"I realise that some of my criticisms may be mistaken; but to refuse to criticize judgements for fear of being mistaken is to abandon criticism altogether... If any of my criticisms are found to be correct, the cause is served; and if any are found to be incorrect the very process of finding out my mistakes must lead to the discovery of the right reasons, or better reasons than I have been able to give, and the cause is served just as well." -Mr. HM Seervai, Preface to the 1st ed., Constitutional Law of India.

Wednesday, December 18, 2013

Bangladesh v. India Arbitration on the Territorial Dispute on the Bay of Bengal

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We had given links in our facebook page of news paper reports (here and here) pertaining to the final hearing between Bangladesh and India in the Permanent Court of Arbitration regarding their claims over territorial boundaries in the Bay of Bengal. The Permanent Court of Arbitration page on the dispute can be accessed from here. The said page provides info on the arbitrators and the parties. 

The arbitration was invoked by Bangladesh in October 2009 under the United Nations Convention on the Law of the Sea (UNCLOS).The final hearings commenced on 9 December 2013 and would have ended today (18 December 2013). 

The PCA Press Release on the dispute can be accessed from here. Links to documents related to the dispute as available in the PCA site can be found below:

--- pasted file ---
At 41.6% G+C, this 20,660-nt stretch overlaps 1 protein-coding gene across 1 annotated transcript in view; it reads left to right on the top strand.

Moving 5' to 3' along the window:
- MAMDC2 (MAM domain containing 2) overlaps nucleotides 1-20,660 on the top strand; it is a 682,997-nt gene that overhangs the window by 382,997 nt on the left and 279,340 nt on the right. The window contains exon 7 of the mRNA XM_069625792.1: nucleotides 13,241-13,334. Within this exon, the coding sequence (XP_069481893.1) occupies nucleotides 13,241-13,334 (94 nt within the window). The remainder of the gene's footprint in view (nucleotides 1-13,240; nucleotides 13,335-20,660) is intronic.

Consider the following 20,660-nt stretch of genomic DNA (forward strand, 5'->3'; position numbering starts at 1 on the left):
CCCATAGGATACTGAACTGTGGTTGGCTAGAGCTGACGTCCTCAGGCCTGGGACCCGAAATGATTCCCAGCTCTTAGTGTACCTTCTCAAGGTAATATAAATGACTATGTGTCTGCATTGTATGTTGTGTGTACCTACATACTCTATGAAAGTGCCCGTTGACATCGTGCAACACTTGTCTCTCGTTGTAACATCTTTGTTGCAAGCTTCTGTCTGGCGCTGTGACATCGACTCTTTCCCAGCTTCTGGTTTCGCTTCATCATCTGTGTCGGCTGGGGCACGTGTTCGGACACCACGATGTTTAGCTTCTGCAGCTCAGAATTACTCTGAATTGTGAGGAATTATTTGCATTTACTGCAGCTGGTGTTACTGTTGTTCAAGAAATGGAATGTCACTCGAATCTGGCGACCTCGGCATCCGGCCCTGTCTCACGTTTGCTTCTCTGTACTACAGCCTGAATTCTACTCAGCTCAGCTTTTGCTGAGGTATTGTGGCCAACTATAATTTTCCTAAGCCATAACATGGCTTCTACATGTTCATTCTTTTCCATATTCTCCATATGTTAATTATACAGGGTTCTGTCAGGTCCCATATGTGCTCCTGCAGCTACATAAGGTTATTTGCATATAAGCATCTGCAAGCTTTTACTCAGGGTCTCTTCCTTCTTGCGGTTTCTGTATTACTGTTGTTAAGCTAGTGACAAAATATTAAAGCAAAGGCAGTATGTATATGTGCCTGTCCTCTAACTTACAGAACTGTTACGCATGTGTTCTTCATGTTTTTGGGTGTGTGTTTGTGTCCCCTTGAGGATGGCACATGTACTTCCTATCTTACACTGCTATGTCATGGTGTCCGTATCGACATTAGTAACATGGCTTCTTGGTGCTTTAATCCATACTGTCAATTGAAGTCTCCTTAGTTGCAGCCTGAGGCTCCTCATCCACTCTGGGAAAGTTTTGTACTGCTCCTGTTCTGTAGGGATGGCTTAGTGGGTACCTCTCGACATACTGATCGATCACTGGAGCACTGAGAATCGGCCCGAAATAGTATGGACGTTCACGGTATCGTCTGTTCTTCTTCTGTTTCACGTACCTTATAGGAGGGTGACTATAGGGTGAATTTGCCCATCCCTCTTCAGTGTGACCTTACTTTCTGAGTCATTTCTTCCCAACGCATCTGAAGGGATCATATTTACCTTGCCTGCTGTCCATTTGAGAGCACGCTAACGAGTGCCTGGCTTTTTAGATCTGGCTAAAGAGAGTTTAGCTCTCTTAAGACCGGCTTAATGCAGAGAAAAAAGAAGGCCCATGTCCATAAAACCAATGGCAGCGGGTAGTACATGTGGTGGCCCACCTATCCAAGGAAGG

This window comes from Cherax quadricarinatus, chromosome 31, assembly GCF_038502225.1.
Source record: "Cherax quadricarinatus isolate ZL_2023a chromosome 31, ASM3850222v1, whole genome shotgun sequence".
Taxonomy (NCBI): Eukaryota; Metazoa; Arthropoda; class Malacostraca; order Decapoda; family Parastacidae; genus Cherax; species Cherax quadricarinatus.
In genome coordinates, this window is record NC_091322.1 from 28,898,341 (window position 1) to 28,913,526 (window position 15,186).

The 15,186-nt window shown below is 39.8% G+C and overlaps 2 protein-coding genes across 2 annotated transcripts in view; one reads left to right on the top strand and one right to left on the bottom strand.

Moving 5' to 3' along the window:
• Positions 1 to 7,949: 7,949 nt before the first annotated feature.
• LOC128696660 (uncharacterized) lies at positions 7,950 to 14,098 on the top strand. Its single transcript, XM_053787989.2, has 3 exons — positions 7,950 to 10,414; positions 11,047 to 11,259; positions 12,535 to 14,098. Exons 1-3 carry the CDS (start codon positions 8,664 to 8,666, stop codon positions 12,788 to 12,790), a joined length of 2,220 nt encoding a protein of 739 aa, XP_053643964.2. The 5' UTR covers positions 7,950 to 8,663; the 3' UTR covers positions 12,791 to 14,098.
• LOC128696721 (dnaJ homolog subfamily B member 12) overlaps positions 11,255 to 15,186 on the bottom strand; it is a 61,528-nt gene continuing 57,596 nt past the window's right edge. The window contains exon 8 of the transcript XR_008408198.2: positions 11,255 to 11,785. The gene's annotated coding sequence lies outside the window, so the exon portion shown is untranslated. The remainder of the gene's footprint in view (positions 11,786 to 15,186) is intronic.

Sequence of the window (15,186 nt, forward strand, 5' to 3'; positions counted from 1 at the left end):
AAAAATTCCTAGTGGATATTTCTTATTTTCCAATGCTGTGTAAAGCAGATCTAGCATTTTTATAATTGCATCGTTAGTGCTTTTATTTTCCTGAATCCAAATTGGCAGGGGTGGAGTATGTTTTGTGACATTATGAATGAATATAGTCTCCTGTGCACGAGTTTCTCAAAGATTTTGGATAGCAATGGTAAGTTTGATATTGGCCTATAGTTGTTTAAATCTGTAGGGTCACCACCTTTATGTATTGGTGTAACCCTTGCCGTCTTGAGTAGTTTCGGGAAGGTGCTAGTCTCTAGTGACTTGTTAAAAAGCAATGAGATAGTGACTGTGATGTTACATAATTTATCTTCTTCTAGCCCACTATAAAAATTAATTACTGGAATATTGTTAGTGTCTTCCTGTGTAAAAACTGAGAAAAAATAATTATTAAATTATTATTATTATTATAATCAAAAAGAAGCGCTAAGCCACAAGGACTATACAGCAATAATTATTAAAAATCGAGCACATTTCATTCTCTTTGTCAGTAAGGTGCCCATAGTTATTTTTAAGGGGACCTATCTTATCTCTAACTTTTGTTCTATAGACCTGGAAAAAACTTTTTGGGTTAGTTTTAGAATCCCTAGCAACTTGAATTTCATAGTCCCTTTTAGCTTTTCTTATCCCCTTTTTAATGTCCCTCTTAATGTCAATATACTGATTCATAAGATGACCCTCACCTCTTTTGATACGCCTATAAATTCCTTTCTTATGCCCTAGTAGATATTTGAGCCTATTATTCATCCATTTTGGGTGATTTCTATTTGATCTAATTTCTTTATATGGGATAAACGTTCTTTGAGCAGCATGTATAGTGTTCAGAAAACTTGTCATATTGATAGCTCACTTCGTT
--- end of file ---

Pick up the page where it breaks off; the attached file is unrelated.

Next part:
Rules of Procedure

Procedural Order No. 1, dated August 28, 2013

Procedural Order No. 2, dated November 6, 2013

Procedural Order No. 3, dated November 20, 2013

Procedural Order No. 4, dated December 6, 2013

The dispute has a lot of economic implications to the respective States. A news report in the Telegraph states:
"At stake is the future livelihood of millions of Bengal and Odisha fishermen, for whom the settlement could open up miles of unchallenged open sea that both India and Bangladesh currently prevent each other from using for anything other than transit. As fish near the coast are depleted, fishermen are increasingly finding themselves forced to go further out to sea.
India in 2006 also discovered 100 trillion cubic feet of natural gas in a creek about 50km to the south of the mouth of the Hariabhanga, and within the contested region. This is almost twice what the entire Krishna-Godavari basin at the centre of the corporate battle between the Ambani siblings has been shown to hold to date."
We will keep readers updated on the developments in the arbitration. Further readings on the dispute can be accessed from here here and here.

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